Then, the three microfiber cloths are placed on top of each other, with the one containing the copper electrodes in the middle, and then they are sewed with cotton fibers (absorbent/resistor body; Figure 3). Third, a volume of 10 cm3 of MRS is prepared at 523 K for about 10 minutes containing 30 % mass conc. of SO and 70 % mass conc. of CI, and then it is homogenized until it reaches 353 K. The absorbent body is weighted and then it is immersed for about 30 minutes in the MRS. The obtained system soaked with MRS is kept at room temperature for about 1 hour while the MRS excess is drained. Then, the body is again weighted and the quantity absorbed is found to be 3.8 g (i.e., 2 cm3).
Finally, a volume of 20 cm3 is prepared consisting of 20 % vol. conc. of MRS, 70 % vol. conc. of SR, and 10 % vol. conc. of C and then is poured over both sides of the system soaked with MRS obtained in step (6). The MRE becomes polymerized after about 24 hours, and it has a rough surface. Several layers of SR (90 % vol. conc.) mixed with C (10 % vol. conc.) are poured on the MRE, thus obtaining smooth surfaces. Finally, after polymerization (about 24 hours) one obtains the hMRE as shown in Figure 4.
The overall configuration of the experimental setup used for investigating the electrical capacitance of hMRE in a static magnetic field is shown in Figure 5, while an image of the setup is shown in Figure 6.
3. Results and Discussions
The hMRE is introduced between the dipoles of the electromagnet, and by using an RLC bridge the electrical capacitance is measured as a function of time , with and without an external magnetic field. In the latter case the capacitance of hMRE is nF. However, when the capacitance increases with , but it remains stable with time, as shown in Figure 7.
The average values of the capacitance (), calculated from the variations at fixed values of in Figure 7, show that they are sensibly influenced by magnetic flux density , with the highest value corresponding to mT (see Figure 8(a), black dots).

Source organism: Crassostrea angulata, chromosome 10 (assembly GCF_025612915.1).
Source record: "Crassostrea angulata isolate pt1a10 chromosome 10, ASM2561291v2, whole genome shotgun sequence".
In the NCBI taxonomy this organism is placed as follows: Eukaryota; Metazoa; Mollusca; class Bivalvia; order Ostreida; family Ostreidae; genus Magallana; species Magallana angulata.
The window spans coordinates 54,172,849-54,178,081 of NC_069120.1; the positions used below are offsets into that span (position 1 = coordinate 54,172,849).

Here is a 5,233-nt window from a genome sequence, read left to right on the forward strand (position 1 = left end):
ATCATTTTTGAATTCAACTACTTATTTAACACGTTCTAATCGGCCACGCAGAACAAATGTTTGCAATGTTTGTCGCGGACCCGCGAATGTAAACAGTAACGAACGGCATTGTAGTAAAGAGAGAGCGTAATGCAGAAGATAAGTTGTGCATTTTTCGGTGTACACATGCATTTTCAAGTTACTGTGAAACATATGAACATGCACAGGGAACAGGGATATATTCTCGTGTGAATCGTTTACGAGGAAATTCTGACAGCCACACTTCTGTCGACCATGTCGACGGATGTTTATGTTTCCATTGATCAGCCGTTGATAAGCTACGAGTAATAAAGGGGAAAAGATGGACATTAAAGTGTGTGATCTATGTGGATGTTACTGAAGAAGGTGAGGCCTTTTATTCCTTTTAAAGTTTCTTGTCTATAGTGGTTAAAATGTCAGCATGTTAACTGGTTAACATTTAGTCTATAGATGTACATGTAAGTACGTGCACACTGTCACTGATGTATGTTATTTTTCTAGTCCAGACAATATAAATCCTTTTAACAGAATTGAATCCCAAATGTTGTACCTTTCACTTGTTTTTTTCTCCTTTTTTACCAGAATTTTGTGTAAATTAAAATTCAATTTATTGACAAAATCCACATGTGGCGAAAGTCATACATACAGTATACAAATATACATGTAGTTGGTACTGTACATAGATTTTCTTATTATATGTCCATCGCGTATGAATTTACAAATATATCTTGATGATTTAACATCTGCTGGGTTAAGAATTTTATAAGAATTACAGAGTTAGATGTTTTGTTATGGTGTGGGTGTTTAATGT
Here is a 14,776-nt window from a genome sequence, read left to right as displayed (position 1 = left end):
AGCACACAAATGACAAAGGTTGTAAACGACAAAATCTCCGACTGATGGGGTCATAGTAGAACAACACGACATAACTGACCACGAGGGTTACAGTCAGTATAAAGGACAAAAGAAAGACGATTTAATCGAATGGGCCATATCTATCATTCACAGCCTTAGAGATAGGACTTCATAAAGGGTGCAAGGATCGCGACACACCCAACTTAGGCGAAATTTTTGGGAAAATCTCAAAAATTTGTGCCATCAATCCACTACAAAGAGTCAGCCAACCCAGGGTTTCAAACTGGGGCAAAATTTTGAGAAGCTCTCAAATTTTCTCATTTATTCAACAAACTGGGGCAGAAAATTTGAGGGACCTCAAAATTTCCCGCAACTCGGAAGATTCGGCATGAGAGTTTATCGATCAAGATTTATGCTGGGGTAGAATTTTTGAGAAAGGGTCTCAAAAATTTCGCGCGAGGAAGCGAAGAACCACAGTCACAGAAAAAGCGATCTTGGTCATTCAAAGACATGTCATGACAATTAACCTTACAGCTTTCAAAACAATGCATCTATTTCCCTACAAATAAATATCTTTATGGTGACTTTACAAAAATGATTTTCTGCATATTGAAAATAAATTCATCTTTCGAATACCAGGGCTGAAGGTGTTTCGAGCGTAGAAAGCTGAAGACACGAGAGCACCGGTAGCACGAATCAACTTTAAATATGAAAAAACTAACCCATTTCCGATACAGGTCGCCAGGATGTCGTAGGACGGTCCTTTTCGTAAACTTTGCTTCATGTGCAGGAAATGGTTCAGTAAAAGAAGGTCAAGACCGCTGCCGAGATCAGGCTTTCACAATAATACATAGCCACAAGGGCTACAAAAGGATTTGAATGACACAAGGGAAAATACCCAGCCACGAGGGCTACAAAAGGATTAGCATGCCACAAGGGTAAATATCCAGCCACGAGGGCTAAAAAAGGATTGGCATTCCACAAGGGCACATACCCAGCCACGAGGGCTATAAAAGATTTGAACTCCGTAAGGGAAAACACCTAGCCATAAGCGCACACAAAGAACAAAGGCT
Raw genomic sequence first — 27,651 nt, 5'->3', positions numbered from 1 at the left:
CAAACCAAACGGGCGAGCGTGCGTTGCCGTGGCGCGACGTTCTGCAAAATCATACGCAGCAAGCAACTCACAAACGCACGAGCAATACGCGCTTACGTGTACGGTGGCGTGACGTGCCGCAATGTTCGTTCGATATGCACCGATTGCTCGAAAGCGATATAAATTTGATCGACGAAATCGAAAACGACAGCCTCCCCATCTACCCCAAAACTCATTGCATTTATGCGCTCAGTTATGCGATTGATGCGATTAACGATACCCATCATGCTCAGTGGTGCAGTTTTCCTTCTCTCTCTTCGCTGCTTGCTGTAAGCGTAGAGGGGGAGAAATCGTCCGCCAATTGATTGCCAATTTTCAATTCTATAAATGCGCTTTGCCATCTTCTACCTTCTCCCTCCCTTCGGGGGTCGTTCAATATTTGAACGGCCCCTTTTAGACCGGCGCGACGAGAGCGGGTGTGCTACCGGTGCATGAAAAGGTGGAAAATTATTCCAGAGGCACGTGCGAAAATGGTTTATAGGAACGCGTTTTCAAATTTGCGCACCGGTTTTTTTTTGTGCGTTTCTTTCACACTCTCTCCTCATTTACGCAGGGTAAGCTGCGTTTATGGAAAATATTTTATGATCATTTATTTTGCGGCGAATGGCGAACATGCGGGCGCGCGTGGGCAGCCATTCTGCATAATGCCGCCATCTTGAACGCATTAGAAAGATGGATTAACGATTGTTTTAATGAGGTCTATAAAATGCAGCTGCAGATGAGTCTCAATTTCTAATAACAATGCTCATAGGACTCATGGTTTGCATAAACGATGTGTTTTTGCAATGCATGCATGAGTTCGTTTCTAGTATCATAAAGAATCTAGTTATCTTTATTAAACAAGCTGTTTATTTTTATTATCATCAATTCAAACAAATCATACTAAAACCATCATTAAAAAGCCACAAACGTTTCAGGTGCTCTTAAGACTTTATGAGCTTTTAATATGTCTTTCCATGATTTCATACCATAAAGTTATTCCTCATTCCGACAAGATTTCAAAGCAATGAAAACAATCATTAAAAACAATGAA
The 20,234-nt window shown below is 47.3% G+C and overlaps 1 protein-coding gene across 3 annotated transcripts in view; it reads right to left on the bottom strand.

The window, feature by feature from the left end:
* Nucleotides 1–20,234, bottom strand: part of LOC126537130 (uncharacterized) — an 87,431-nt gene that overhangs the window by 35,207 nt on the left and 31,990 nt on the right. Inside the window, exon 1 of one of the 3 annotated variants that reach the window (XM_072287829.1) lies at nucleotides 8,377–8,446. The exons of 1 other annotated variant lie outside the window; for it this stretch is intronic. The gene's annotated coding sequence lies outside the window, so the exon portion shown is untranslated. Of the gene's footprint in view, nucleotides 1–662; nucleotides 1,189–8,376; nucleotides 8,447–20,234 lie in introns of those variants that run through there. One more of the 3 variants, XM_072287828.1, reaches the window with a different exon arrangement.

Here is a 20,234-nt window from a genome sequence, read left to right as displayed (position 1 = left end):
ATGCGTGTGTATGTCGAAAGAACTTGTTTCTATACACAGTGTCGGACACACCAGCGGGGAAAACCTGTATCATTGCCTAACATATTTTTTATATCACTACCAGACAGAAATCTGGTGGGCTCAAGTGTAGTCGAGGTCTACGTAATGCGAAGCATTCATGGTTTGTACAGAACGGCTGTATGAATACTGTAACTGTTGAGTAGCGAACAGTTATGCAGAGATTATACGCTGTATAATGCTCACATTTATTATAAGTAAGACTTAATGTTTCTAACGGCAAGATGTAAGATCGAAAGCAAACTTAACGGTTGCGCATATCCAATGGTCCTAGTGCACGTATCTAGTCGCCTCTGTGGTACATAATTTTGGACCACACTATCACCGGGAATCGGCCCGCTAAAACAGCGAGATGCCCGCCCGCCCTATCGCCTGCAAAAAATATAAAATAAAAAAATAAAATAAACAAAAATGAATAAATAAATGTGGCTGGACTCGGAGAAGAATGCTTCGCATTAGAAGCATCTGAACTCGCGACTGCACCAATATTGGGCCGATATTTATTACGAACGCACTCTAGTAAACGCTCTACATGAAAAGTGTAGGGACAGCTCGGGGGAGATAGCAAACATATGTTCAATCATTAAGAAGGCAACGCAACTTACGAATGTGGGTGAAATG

Empirically, we found that the capacitance can be approximated bywhere is the capacitance of hMRE at mT. By performing the fit we obtain = 0.0885 nF, nF/mT, and . Thus, by introducing them in (1), one obtains the variation as shown in Figure 8(a) (continuous black line), which approximates very well the experimental data (black dots). The results show also that the experimentally measured value of the capacitance is very close to the theoretical one , which supports the empirical formula given by (1). Also, at mT, the average capacitance is about 4.2 nF, and thus magnetodielectric effects are induced inside hMRE.
In order to evaluate quantitatively these effects, we assimilate hMRE to an electrical plane capacitor, whose capacitance is given by the well-known expression:andwhere is the vacuum dielectric constant, while and are the relative dielectric permittivities of hMRE without and, respectively, with a magnetic field, is the common surface area between the plates of the capacitor, and is the distance between the plates. Thus, by using (2) and (3) one obtains a measure of the magnetodielectric effects induced inside the hMRE by the magnetic field, throughIntroducing (2) and (3) in (4), one obtains the expression
By using the dependence and the value nF inside (4) we obtain in Figure 8(b) the variation of with magnetic flux density. The results show that the relative dielectric permittivity of hMRE is strongly dependent on the magnetic flux density, with magnetodielectric effects increasing from at = 60 mT, to at = 340 mT.
A new hMRE based on polymeric fabric, silicone rubber, and MRS has been manufactured. We show that its dielectric function is stable in time in the presence of an external magnetic field. We show that the relative dielectric permittivity of hMRE can be controlled in a magnetic field. Its values increase about two orders of magnitude when the magnetic flux density increases from 0 mT to 340 mT.
The obtained effect can be used in biomedical applications for fabrication of magnetic field sensors for patients wearing cardiac peacemakers and prostheses. In particular, by replacing the microfiber cloth with Poly (DL-lactide)-based membranes consisting of electrolytic iron particles and MimetikOss granules, the hMRE is a biomagnetic active material which opens possibilities towards new trends in dental implantology.
The processed data required to reproduce these findings are available to download from Figshare or from the corresponding author upon request.
Conflicts of Interest
The authors declare that they have no conflicts of interest.
The paper is a result of the collaboration between JINR (Dubna, Russia) and the partner Universities/Institutes from Romania. Financial support from PN-III-P1-1.2-PCCDI-2017-0871 (CNDI-UEFISCDI) project is acknowledged.